Opening What Should Be Closed

The corona crisis has closed what should be open and opened what should be closed. A healthy family is an open system with vibrant intercommunications with society. In order to prevent spread of the virus, families are more closed than would be optimal. We will address this heavily discussed aspect of the crisis in the next installation. 
 
Here I want to address the more subtle – and perhaps insidious – opening of what should be closed. Parents take upon themselves a degree of certainty with regard to the family’s basic security in the present and plans for the future. Generally parents feel reasonably sure that a recognizable and predictable reality supports their certainty. For example, the walls of home keep intruders out, the future stands in continuity with the present. The Corona crisis interrupts both security and continuity. 
 
The role that a parent takes with regard to uncertainty needs to fit with the role that a child needs from his parent. In a large family each parents will need to be four different parents in accord with the developmental needs of children:
 
  • Under the age of 2 or 3, babies simply require soothing, perhaps extra practice in soothing rituals.
  • Under the age of 5, children need reassurance. All external “reality” is mediated by the approach that the parent takes towards reality. The young child needs to hear, “I will not let anything bad happen to you or to any of us. I will protect us all.” The pre-schooler needs a personal reassurance 
  • Up until about 11 or 12 children need a more complex but no less certain statement: “I understand what is happening and I know what is best for us to do. This will keep us safe.” This corresponds to the way school age children learn answers to questions, not open questions. The parent knows the question and its answer.
  • Over 12, children need to participate in learning how to approach uncertainty. The parent guides thinking, and the activity of thinking (“mentalization”) itself is reassuring because it creates the feeling of mastery as an activity, not an answer. “Here is how different people think about it and here is how I choose to proceed and here is my thinking.”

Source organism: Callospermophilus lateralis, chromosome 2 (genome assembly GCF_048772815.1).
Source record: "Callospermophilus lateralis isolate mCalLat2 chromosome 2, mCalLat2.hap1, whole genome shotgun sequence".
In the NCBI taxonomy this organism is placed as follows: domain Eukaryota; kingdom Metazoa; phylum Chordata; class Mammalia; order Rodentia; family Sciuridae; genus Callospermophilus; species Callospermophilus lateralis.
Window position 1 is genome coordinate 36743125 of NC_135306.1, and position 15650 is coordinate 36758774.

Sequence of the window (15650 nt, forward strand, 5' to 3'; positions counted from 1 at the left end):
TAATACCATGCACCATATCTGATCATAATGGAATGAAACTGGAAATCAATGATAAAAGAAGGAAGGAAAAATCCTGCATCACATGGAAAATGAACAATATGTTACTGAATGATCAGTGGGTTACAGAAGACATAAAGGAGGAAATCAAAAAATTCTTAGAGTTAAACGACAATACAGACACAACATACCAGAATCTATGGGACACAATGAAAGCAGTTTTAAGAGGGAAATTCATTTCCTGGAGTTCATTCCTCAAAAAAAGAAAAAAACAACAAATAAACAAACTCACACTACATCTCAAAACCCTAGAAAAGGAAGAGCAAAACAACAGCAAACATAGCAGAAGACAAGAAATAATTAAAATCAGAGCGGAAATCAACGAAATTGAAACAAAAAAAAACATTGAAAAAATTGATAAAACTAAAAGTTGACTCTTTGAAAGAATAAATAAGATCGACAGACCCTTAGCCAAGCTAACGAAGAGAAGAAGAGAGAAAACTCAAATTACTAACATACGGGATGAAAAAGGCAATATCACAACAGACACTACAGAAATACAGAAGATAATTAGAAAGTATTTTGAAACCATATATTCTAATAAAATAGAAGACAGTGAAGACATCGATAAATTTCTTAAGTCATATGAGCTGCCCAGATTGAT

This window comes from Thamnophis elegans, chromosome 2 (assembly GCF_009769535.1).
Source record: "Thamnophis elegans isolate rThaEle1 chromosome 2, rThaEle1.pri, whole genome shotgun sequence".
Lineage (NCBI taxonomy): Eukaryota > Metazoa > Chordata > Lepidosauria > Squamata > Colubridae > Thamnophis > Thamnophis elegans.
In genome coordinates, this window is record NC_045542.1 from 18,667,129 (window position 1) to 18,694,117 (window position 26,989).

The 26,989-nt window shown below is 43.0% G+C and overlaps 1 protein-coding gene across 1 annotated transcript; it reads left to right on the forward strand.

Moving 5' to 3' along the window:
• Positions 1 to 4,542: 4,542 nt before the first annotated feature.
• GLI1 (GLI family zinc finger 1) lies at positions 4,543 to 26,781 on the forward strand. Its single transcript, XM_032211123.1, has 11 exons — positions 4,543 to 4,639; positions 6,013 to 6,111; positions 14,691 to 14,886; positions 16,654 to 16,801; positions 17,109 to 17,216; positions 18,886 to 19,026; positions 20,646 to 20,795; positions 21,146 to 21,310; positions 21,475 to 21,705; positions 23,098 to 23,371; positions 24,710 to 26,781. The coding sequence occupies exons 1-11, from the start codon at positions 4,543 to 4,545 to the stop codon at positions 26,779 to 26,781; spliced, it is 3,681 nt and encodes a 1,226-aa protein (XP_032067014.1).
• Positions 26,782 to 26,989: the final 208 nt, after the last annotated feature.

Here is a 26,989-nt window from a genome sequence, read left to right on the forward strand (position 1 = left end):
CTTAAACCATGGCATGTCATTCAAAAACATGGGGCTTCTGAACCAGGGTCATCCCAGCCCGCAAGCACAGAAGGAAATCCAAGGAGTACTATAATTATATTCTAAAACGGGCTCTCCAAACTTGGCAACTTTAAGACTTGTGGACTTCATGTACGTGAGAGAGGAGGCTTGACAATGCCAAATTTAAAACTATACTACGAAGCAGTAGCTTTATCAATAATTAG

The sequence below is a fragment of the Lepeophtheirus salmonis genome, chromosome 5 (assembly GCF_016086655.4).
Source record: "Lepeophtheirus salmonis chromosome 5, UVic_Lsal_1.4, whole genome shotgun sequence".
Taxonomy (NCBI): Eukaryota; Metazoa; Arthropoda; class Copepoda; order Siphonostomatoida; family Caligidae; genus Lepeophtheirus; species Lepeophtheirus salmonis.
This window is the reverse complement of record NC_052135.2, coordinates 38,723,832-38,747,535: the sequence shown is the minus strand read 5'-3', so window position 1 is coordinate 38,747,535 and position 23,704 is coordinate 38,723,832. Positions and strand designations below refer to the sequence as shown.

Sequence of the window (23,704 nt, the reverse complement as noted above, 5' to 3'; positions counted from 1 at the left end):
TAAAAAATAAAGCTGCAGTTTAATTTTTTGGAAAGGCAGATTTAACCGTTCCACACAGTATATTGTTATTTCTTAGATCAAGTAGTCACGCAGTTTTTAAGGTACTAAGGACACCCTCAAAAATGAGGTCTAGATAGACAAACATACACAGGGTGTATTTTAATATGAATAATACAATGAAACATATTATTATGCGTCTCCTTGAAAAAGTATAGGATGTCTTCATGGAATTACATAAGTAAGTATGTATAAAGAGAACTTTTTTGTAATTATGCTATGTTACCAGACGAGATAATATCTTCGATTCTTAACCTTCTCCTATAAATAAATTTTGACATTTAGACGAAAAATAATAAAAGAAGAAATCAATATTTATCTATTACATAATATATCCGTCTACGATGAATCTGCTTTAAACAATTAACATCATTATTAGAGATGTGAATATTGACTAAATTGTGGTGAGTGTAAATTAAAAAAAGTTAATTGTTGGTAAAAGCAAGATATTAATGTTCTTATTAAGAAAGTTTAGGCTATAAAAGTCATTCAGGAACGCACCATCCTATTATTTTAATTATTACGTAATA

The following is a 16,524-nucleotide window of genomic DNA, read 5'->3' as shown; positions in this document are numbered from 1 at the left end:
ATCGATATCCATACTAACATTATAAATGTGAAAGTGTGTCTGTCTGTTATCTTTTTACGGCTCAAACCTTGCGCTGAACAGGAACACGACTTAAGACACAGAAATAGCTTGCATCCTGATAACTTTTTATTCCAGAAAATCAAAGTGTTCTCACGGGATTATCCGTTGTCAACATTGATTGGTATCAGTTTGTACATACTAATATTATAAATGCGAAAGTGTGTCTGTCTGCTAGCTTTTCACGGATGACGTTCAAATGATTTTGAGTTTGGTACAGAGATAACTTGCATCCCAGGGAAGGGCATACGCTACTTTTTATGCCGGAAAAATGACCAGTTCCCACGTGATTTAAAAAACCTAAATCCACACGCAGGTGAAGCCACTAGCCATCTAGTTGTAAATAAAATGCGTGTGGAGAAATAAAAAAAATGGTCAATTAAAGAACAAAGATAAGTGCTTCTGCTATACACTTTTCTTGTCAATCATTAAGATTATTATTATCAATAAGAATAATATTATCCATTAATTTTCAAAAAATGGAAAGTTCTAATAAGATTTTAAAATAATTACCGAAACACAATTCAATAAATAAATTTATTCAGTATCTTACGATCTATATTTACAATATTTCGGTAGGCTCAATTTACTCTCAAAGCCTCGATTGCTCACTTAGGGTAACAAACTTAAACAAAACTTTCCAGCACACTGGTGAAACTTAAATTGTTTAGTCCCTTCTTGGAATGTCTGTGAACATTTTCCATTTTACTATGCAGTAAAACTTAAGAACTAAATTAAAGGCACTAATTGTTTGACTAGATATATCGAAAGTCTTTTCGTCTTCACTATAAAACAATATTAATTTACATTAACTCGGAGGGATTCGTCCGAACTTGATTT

What is true of certainty is true of continuity:
  • Babies – continuity is created by repetition of soothing rituals.
  • Pre-schoolers – “Tomorrow we will continue with protection, it worked today and it will keep p[rotecting us tomorrow.”
  • School age children – “Each day brings a new question and we will continue to know the answers every day, the answers may change but the fact of knowing the answers does not.”
  • Adolescents – “We have to continue to think and rethink, if our thoughts change that means that we can keep thinking new thoughts as new information comes our way. Thinking is not to always be right, but to always be able to rethink.”
 
The role of “closing” what Corona has opened places a great strain on the differentiation level of parent-child relations. 
 
  • Parents in large families are called upon to function on the whole spectrum of roles simultaneously.
  • Parents are hard pressed to recall that while they act as if they “know” they know that they do not know. 
  • Children will see parents acting differently to each age level and this may create confusion.
  • Parents may disagree among themselves about what sort of parents each child needs.
  • Children with special needs may need special variations on the restoration of certainty and continuity.
 
As family therapists we focus on the regulation that is needed and the intersubjectivity that is possible within each dyad. We can help each parent to “zoom in” on communication with each child, and try to see their communication from the side of the parent (empathic loop). This may seem slow or tedious but the level of differentiation in the family depends on the activation of intersubjectivity- as appropriate – in each dyad. That is where co-creation is alive. Therapists often find that if they begin with a look at the easier dyads, and help parents to appreciate the importance of the co-creation there, parents can be helped to rise to the challenge of the dyads in which communication has become more difficult. Here are a few clinical matters to keep in mind:
 
  • Help the parent(s) to feel secure in the communications that they define for each child (or sibling groups). The “feedback” about how this is working will not necessarily be immediate and parents should not mine their children for approval.
  • If parents disagree – in a realm where there is room for diversity to say the least – it is practical to have the parents decide together on which approach they want to try first. According to the results they can always try the differing opinion.
  • “Communication” about a crisis is not a one-shot performance. Especially younger children need a more continuous restatement. Older children benefit from a rolling conversation which includes daily new thoughts and feelings, and dreams. This is process more than content.
  • The main thrust here is to help parents to regain their own parental choices about certainty and continuity in their family. This of course differs from the far to open uncertainty about the virus out in the world and the media. Parents choose how to close what the virus has opened.